28 June 2011

Watching Windowpanes


Side A

Mickey Newbury: I Don't Think Much About Her No More
Looks Like Rain, 1969

Arthur Lee & Love: Five String Serenade
Arthur Lee & Love, 1992

Nina Simone: Lilac Wine
Wild Is the Wind, 1966

Tim Buckley: The River
Blue Afternoon, 1969

Nico: Afraid
Desertshore, 1970

Rainy Day: On the Way Home
Rainy Day, 1984

Ólöf Arnalds: Innundir Skinni
Innundir Skinni, 2010

Nancy Wallace: Sleeping Sickness
Old Stories, 2009

John Cale: Andalucía
Paris 1919, 1973

The Instruments: Early Lights
Dark Småland, 2008

Side B

Fairport Convention: Eastern Rain
What We Did on Our Holidays, 1968

Joanna Newsom: Does Not Suffice
Have One on Me, 2010

Movietone: 1930s Beach House
The Blossom Filled Streets, 2000

Brian Eno: Some of Them Are Old
Here Come the Warm Jets, 1973

Broadcast: Echo's Answer
The Noise Made by People, 2000

Sam Prekop: A Cloud to the Back
Sam Prekop, 1999

Little April Shower
Bambi OST, 1957

Mulatu Astatqé: Tezeta
Ethiopiques, Vol. 4: Ethio Jazz & Musique Instrumentale, 1969-1974


22 June 2011

Literary Skiers 16

He told me that he'd spent the first twenty years of his life in Sweden, and often I tried to picture him against a crisp Scandinavian landscape. I tried to see him on skis, or living peacefully with his family in some cold mountain village. From the little he said of Sweden I gathered he'd lived in a small town and his parents had been comfortable people with enough money to send him to college in America.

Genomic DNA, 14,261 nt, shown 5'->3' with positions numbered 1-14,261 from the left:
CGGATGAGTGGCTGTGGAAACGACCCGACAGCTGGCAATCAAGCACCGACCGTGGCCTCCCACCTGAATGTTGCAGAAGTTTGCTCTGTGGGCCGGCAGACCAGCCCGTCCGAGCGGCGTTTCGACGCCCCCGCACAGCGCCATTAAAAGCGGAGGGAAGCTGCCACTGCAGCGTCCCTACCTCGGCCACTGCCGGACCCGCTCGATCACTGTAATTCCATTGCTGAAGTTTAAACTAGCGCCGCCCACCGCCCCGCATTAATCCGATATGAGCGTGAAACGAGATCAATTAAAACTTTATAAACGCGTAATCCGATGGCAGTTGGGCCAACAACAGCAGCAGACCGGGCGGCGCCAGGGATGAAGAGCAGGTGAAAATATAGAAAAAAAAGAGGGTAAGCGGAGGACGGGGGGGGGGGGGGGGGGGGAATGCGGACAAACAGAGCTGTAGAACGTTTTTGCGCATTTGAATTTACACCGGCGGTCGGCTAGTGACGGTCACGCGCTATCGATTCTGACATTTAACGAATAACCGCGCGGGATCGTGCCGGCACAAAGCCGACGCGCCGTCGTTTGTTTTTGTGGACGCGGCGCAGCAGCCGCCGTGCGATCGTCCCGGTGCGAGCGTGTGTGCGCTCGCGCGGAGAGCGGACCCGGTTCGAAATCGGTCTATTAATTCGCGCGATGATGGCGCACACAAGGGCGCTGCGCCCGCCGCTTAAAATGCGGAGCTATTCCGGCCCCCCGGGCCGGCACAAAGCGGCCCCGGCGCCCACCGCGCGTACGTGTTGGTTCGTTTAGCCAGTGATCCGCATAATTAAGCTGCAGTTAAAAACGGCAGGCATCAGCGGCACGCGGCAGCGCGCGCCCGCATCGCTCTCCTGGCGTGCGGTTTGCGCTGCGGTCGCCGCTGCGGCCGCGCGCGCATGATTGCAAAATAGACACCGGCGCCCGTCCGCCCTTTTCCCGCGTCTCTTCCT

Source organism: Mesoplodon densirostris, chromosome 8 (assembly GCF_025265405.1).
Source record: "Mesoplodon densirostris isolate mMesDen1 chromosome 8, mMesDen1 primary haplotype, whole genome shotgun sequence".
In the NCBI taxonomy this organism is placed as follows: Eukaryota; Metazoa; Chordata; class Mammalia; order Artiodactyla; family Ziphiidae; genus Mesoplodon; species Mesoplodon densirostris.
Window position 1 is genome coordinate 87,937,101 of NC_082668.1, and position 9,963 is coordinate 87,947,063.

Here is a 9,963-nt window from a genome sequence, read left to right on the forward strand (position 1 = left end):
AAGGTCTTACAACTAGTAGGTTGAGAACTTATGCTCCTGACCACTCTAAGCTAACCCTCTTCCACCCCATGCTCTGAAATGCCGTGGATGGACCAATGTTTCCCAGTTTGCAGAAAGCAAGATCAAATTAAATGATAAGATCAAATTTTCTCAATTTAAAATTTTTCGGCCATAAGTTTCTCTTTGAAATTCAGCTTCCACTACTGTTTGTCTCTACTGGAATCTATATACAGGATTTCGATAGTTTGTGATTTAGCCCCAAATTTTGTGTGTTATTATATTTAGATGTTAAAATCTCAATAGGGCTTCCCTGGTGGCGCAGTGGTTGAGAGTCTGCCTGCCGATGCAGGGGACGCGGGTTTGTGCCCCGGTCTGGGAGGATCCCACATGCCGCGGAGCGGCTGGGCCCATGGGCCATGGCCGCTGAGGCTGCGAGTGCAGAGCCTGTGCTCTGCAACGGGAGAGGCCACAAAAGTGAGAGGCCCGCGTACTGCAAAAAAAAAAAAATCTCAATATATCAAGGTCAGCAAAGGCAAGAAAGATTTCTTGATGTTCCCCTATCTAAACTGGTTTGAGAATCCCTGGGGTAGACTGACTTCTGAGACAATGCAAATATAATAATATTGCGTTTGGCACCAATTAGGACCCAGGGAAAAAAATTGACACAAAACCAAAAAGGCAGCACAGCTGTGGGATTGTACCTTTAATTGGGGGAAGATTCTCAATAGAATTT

He spent two years at NYU, living in the Village at one of those residence hotels that cater to foreigners. This apparently unhinged him. Once he was arrested on Sixth Avenue, he said, for pissing on a fireplug like a dog. It cost him ten days in the Tombs, and when he got out he left immediately for New Orleans. He floundered there for a while, then got a job on a freighter headed for the Orient. He worked on boats for several years before drifting into journalism. Now, thirty-three years old and looking fifty, his spirit broken and his body swollen with drink, he bounced from one country to another, hiring himself out as a reporter and hanging on until he was fired.

Disgusting as he usually was, on rare occasions he showed flashes of a stagnant intelligence. But his brain was so rotted with drink and dissolute living that whenever he put it to work it behaved like an old engine that had gone haywire from being dipped in lard.

--Hunter S. Thompson, from The Rum Diary, 1959

Photo credits:
Swedish Skiers
Sad Hunter